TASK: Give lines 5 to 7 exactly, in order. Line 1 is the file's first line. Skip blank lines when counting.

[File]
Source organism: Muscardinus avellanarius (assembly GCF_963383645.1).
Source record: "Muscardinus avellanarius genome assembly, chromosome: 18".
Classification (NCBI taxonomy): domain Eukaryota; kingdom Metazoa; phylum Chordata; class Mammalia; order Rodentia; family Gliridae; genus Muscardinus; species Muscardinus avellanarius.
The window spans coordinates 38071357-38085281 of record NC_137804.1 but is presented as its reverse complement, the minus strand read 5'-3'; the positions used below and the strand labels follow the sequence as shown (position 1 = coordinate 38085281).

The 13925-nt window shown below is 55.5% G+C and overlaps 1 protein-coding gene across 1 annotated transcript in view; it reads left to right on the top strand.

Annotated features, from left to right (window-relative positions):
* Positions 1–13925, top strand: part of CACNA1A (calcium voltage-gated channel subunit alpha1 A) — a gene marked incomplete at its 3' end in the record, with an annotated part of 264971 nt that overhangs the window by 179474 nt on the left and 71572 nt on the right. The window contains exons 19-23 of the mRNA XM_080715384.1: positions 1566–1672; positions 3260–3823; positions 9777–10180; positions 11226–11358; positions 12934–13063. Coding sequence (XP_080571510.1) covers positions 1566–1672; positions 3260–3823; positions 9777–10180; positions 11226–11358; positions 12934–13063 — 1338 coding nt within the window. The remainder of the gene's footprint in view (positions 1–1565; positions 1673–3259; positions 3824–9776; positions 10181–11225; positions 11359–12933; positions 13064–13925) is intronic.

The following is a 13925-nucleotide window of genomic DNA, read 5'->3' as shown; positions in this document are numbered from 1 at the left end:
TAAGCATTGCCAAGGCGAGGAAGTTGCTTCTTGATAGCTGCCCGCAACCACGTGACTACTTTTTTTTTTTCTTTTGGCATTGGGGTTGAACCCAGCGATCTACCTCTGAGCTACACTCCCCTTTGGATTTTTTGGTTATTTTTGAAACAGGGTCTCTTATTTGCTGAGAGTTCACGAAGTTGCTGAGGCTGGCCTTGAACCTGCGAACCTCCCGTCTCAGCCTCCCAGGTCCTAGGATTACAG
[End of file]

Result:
The 13925-nt window shown below is 55.5% G+C and overlaps 1 protein-coding gene across 1 annotated transcript in view; it reads left to right on the top strand.

Annotated features, from left to right (window-relative positions):
* Positions 1–13925, top strand: part of CACNA1A (calcium voltage-gated channel subunit alpha1 A) — a gene marked incomplete at its 3' end in the record, with an annotated part of 264971 nt that overhangs the window by 179474 nt on the left and 71572 nt on the right. The window contains exons 19-23 of the mRNA XM_080715384.1: positions 1566–1672; positions 3260–3823; positions 9777–10180; positions 11226–11358; positions 12934–13063. Coding sequence (XP_080571510.1) covers positions 1566–1672; positions 3260–3823; positions 9777–10180; positions 11226–11358; positions 12934–13063 — 1338 coding nt within the window. The remainder of the gene's footprint in view (positions 1–1565; positions 1673–3259; positions 3824–9776; positions 10181–11225; positions 11359–12933; positions 13064–13925) is intronic.